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City Scale Models

City models explained

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Thousands of stylized hand-placed trees, selected from Holygons evergreen arboretum for size and type, provide a smooth relief to edgy city blocks and breathe life into the model. This model contains about 4000 trees


The terrain is covered with carefully selected and accurately drawn global ground types: grass, roads, curbs, stone, sand, gravel, reeds and more, like on a detailed map


Vehicles added for sense of life. In this model, there is one airship, two ferries, four buses, and 77 railroad waggons. Can you find them all?


A dense terrain mesh covers the entire model. It allows for smooth landscape undulations, dramatic precipices, or both


Larger water areas are modelled separately and represented in acrylic glass. These shiny surfaces reflect architecture and vegetation nicely and make the model come alive


Here, a circular overall form is employed, suggesting finality. Alternatively, the area can be represented by rectangular pieces for a more expandable model


Buildings are always modelled to their accurate empirical shape. We spare no effort to ensure true-to-life representation, regardless of level of detail chosen. This model contains about twenty-two thousand individual building parts


Good modelers know how to impart a sense of scale. Fixed-size features like chimneys and dormers, together with vehicles and trees, efficiently add a sense of scale. Scale indicators are especially important where architecture is represented at a low level of detail


The level of detail is chosen to suit the intended final scale and viewing distance. Any level of detail can be achieved


Adding clouds, aeroplanes or airships hung from the ceiling makes wide models claim the space above, boldly taking on the vertical dimension. This is especially effective for large models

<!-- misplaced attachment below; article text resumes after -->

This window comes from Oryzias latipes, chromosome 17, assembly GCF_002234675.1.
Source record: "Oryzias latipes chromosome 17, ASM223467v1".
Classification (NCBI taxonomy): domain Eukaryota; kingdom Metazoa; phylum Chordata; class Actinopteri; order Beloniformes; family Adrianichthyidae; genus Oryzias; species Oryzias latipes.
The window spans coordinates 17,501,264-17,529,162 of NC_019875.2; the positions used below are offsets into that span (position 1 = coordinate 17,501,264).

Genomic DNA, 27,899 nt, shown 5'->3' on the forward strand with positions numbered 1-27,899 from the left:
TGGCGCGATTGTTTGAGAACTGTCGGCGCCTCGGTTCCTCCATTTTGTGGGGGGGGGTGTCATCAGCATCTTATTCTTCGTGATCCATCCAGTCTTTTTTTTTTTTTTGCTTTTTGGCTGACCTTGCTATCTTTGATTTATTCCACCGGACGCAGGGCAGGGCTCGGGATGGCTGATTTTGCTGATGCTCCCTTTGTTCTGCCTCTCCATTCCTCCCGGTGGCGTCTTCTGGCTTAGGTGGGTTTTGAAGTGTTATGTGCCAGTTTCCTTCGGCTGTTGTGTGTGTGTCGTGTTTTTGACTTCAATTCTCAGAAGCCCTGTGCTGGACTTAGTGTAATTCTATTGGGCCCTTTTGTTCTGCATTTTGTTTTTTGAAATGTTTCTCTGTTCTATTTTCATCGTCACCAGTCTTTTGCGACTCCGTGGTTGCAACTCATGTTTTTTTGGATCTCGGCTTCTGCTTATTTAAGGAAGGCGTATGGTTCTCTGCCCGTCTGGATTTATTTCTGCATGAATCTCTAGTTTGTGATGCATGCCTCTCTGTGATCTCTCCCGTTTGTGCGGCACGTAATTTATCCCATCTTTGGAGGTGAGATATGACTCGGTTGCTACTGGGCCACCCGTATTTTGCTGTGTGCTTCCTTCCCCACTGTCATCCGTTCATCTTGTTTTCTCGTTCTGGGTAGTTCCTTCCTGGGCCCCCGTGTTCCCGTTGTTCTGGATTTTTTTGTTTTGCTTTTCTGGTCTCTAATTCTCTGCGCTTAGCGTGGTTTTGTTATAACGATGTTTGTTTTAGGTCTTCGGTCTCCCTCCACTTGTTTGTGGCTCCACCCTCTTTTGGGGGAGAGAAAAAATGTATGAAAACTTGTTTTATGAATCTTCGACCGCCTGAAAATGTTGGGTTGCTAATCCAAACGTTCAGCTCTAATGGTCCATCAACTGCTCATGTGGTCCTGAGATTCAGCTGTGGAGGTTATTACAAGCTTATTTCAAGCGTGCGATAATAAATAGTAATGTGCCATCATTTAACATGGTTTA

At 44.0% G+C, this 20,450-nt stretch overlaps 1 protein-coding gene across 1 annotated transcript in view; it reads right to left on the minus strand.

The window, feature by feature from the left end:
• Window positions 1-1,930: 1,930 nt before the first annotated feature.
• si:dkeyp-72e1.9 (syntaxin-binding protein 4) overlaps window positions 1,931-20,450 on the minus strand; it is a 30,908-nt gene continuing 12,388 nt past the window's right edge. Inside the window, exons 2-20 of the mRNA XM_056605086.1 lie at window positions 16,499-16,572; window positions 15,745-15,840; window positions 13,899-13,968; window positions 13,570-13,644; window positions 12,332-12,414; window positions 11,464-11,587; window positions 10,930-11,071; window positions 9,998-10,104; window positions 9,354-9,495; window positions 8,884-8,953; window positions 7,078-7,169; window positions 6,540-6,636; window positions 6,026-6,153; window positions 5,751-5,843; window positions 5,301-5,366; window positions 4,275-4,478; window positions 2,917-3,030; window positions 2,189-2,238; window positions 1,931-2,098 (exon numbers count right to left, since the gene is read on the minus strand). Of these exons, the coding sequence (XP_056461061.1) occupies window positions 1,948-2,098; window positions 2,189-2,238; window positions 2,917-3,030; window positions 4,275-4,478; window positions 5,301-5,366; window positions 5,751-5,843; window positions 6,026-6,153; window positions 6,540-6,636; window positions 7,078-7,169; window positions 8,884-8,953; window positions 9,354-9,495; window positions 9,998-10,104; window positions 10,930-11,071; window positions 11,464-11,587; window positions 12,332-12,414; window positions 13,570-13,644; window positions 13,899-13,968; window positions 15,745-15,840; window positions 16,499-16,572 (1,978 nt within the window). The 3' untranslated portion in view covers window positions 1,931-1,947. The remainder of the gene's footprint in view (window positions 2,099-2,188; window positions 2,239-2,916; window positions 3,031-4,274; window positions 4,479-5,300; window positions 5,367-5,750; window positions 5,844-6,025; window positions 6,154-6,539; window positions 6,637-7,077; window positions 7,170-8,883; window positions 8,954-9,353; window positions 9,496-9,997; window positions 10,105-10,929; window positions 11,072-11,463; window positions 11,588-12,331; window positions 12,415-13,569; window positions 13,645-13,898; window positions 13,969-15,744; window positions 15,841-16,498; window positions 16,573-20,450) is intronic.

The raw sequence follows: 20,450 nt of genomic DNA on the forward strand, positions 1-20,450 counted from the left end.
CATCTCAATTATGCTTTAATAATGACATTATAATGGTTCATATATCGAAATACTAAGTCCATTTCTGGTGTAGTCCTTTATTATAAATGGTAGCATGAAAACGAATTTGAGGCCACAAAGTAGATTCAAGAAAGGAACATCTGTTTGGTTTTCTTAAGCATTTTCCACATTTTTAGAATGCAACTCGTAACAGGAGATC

Sensible colours drive model readability. Here, each roof shows empirical colours, whereas ground type colours are carefully chosen for maximum readability. Larger models benefit from a reduced colour palette, including monochrome facades


Computers are stupid: poor at interpreting ambiguous data and rotten at making aesthetically meaningful choices. But this is precisely what good city models need. By judicious manual stylizisation, our city models become as discoverable and as easily navigable as a good map


Jetties are added on top of the water. Bridges spanning waterways do not have to touch the water, but may rise above it and be grounded only at their endpoints, just like in reality


Adding contrast is always a good idea. Even though the residential and commercial centre is the focus of this model, the industrial area was deliberately included to provide relief to the city centre

Holygon 3d modelling

In three words


We spare no effort to truthfully represent your geometry. Buildings, terrain, ground types, vegetation – we model everything with utmost care.


Model readability is just as important as accuracy. Especially for large projects. We make sure every model leaving our studio is aesthetically impeccable.